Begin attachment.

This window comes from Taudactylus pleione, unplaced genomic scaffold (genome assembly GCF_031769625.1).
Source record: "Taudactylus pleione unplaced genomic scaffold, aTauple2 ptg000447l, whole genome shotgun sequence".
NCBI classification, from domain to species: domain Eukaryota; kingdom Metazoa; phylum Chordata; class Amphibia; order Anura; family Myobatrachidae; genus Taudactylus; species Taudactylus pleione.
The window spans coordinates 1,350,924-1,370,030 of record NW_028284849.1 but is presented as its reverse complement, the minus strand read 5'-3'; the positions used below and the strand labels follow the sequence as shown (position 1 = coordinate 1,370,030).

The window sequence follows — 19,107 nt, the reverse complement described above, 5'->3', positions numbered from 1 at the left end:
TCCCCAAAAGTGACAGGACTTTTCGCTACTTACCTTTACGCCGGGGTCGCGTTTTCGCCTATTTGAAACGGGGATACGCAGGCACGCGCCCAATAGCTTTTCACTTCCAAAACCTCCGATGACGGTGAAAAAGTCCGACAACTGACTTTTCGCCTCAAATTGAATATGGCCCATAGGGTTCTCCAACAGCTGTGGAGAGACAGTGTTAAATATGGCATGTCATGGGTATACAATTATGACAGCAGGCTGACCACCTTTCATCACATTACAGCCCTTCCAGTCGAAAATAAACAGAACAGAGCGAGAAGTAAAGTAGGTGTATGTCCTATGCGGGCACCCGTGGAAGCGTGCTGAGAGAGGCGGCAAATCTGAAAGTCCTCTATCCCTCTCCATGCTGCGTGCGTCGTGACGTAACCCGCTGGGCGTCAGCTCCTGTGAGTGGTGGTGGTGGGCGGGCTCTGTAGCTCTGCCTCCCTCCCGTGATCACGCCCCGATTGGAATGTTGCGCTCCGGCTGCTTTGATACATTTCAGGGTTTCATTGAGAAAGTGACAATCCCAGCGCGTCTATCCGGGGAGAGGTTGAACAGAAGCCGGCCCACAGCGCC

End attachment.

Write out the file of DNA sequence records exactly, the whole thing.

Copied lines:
This window comes from Taudactylus pleione, unplaced genomic scaffold (genome assembly GCF_031769625.1).
Source record: "Taudactylus pleione unplaced genomic scaffold, aTauple2 ptg000447l, whole genome shotgun sequence".
NCBI classification, from domain to species: domain Eukaryota; kingdom Metazoa; phylum Chordata; class Amphibia; order Anura; family Myobatrachidae; genus Taudactylus; species Taudactylus pleione.
The window spans coordinates 1,350,924-1,370,030 of record NW_028284849.1 but is presented as its reverse complement, the minus strand read 5'-3'; the positions used below and the strand labels follow the sequence as shown (position 1 = coordinate 1,370,030).

The window sequence follows — 19,107 nt, the reverse complement described above, 5'->3', positions numbered from 1 at the left end:
TCCCCAAAAGTGACAGGACTTTTCGCTACTTACCTTTACGCCGGGGTCGCGTTTTCGCCTATTTGAAACGGGGATACGCAGGCACGCGCCCAATAGCTTTTCACTTCCAAAACCTCCGATGACGGTGAAAAAGTCCGACAACTGACTTTTCGCCTCAAATTGAATATGGCCCATAGGGTTCTCCAACAGCTGTGGAGAGACAGTGTTAAATATGGCATGTCATGGGTATACAATTATGACAGCAGGCTGACCACCTTTCATCACATTACAGCCCTTCCAGTCGAAAATAAACAGAACAGAGCGAGAAGTAAAGTAGGTGTATGTCCTATGCGGGCACCCGTGGAAGCGTGCTGAGAGAGGCGGCAAATCTGAAAGTCCTCTATCCCTCTCCATGCTGCGTGCGTCGTGACGTAACCCGCTGGGCGTCAGCTCCTGTGAGTGGTGGTGGTGGGCGGGCTCTGTAGCTCTGCCTCCCTCCCGTGATCACGCCCCGATTGGAATGTTGCGCTCCGGCTGCTTTGATACATTTCAGGGTTTCATTGAGAAAGTGACAATCCCAGCGCGTCTATCCGGGGAGAGGTTGAACAGAAGCCGGCCCACAGCGCC